Well, after a lot of reading and research on straining Waterborne paint I found this little bit of info.
"The issue with waterborne chemistry and micron size pertains to how water resins cure. They dry by coalescing together to form a film, unlike solvent resins which dry by evaporation of the solvent into the air. A key difference is that a clotted hunk of solvent resin will re-dissolve in the presence of more solvent. A dried particle of waterborne resin that has clotted into a hunk won’t re-dissolve. As a result, several paint brands call for the smallest hole size (125 microns) to ensure that the final paint finish is perfectly smooth."
I found that when I was spraying BM Advance that I was getting some fine coffee grain bits that had not dissolved on the finished surface. So I called Gerson, who make paint strainers, and explained to them my problem and they informed me that they recommend 125 or 150 micron strainers for Waterborne. Now I was a little bit skepticle about this so I asked them if it was the same for house paint like BM Advance and SW ProClassic and they yes.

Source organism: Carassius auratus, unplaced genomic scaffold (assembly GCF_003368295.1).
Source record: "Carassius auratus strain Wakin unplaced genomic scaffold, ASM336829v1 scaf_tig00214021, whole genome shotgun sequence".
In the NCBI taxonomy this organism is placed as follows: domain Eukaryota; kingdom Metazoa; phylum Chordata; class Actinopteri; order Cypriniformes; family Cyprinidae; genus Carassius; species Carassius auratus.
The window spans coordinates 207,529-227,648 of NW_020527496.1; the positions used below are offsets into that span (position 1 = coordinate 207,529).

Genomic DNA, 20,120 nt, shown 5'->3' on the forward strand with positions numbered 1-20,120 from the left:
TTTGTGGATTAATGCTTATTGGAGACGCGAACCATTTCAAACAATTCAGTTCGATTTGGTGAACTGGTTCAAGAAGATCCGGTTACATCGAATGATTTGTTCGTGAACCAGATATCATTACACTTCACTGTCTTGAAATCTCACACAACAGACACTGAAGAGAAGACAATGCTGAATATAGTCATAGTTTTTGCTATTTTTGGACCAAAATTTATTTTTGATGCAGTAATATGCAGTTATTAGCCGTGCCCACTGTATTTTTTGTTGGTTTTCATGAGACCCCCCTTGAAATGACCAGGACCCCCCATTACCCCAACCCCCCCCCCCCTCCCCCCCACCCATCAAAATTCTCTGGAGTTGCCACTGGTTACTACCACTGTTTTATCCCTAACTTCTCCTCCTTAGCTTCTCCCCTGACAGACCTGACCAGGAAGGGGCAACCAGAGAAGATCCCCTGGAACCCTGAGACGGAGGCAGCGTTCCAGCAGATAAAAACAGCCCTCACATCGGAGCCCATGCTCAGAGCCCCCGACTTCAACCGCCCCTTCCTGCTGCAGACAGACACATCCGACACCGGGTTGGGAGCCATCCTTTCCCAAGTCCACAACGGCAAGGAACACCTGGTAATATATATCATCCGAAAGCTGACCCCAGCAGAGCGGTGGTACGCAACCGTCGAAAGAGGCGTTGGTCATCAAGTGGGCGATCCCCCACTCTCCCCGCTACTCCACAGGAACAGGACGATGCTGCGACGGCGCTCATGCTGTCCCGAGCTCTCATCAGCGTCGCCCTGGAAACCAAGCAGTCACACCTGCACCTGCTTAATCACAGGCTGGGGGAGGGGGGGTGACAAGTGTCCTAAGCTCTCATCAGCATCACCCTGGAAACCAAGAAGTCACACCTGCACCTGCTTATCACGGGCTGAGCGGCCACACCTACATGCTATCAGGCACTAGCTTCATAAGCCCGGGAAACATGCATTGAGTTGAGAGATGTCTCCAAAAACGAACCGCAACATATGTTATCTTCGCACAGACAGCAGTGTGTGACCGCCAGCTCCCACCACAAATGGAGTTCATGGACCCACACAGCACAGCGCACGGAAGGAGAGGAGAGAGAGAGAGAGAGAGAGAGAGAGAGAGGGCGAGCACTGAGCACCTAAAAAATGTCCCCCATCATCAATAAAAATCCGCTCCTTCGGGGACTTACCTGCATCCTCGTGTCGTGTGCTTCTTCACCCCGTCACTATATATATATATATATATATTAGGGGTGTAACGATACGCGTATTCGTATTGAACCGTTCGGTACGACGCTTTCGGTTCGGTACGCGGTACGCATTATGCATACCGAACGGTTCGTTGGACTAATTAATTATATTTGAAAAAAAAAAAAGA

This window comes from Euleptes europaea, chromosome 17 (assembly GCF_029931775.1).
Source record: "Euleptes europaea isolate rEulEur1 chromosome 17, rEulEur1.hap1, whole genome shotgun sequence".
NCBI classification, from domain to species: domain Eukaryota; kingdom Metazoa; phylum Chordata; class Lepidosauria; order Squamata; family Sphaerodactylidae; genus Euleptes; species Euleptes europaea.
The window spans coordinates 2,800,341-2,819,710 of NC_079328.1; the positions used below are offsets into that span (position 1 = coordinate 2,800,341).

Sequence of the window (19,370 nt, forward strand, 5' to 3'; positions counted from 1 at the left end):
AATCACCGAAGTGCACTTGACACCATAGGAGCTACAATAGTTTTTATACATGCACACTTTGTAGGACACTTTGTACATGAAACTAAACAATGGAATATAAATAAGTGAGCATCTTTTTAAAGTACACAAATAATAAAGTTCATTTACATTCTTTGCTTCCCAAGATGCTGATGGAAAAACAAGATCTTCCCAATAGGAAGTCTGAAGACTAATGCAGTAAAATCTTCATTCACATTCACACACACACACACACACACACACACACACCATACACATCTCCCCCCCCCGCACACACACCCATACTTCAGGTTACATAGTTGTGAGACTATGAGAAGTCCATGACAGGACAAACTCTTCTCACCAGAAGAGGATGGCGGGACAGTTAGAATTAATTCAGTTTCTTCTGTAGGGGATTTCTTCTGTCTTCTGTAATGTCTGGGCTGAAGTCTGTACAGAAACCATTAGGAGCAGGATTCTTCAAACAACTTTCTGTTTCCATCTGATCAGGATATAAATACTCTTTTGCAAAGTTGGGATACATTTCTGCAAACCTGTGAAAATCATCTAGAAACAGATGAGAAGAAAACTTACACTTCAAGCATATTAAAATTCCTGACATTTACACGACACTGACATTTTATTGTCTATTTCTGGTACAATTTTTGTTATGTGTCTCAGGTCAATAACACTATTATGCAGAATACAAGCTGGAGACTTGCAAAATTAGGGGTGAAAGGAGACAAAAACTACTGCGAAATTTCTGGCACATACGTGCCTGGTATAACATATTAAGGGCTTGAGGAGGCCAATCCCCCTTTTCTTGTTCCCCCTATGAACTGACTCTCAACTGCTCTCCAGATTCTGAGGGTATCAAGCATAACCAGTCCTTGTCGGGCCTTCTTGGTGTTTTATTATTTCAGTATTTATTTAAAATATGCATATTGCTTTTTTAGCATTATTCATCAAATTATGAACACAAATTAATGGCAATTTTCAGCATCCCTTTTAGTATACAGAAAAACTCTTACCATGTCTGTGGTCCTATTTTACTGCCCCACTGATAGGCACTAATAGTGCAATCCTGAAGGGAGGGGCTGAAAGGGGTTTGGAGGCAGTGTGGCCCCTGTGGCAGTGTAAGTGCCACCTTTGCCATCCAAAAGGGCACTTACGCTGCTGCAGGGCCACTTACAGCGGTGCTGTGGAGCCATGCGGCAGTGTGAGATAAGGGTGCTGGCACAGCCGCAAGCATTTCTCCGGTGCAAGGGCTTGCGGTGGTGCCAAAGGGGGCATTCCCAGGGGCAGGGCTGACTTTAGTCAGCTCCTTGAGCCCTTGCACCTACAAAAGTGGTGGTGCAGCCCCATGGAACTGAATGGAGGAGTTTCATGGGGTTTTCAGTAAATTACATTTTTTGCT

They sent me some samples for me to try.
So I thinned Advance, tinted Cloud White, with 10% water, used a 1.3mm needle and cap, my Q5 and strained it with a 125micron strainer, and guess what, no dried bits. I use to see these right away as soon as the paint touched the surface. Now the real test will be in a couple of hours when the paint levels and dries a bit.